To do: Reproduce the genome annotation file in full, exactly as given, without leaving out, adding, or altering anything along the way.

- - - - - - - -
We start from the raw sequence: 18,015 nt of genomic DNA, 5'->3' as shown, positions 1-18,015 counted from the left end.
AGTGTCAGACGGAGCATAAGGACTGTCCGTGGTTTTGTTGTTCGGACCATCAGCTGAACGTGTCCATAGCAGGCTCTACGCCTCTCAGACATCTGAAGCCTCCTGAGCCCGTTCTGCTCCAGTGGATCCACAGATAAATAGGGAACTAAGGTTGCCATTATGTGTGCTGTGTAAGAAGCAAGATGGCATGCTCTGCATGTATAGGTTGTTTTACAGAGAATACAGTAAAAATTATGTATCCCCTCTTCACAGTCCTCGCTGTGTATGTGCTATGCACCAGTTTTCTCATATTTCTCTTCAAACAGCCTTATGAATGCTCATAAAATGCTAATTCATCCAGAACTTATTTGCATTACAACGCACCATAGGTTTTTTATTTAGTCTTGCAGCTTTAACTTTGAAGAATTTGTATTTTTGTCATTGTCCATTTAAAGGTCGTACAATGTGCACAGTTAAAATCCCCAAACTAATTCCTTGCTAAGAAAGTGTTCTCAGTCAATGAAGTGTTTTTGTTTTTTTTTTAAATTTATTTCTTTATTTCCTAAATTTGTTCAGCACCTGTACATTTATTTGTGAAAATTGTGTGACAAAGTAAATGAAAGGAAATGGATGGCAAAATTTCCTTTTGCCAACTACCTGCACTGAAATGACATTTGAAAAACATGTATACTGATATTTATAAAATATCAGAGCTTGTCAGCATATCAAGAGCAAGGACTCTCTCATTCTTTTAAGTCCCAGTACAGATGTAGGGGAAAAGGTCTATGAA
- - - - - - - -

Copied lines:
We start from the raw sequence: 18,015 nt of genomic DNA, 5'->3' as shown, positions 1-18,015 counted from the left end.
AGTGTCAGACGGAGCATAAGGACTGTCCGTGGTTTTGTTGTTCGGACCATCAGCTGAACGTGTCCATAGCAGGCTCTACGCCTCTCAGACATCTGAAGCCTCCTGAGCCCGTTCTGCTCCAGTGGATCCACAGATAAATAGGGAACTAAGGTTGCCATTATGTGTGCTGTGTAAGAAGCAAGATGGCATGCTCTGCATGTATAGGTTGTTTTACAGAGAATACAGTAAAAATTATGTATCCCCTCTTCACAGTCCTCGCTGTGTATGTGCTATGCACCAGTTTTCTCATATTTCTCTTCAAACAGCCTTATGAATGCTCATAAAATGCTAATTCATCCAGAACTTATTTGCATTACAACGCACCATAGGTTTTTTATTTAGTCTTGCAGCTTTAACTTTGAAGAATTTGTATTTTTGTCATTGTCCATTTAAAGGTCGTACAATGTGCACAGTTAAAATCCCCAAACTAATTCCTTGCTAAGAAAGTGTTCTCAGTCAATGAAGTGTTTTTGTTTTTTTTTTAAATTTATTTCTTTATTTCCTAAATTTGTTCAGCACCTGTACATTTATTTGTGAAAATTGTGTGACAAAGTAAATGAAAGGAAATGGATGGCAAAATTTCCTTTTGCCAACTACCTGCACTGAAATGACATTTGAAAAACATGTATACTGATATTTATAAAATATCAGAGCTTGTCAGCATATCAAGAGCAAGGACTCTCTCATTCTTTTAAGTCCCAGTACAGATGTAGGGGAAAAGGTCTATGAA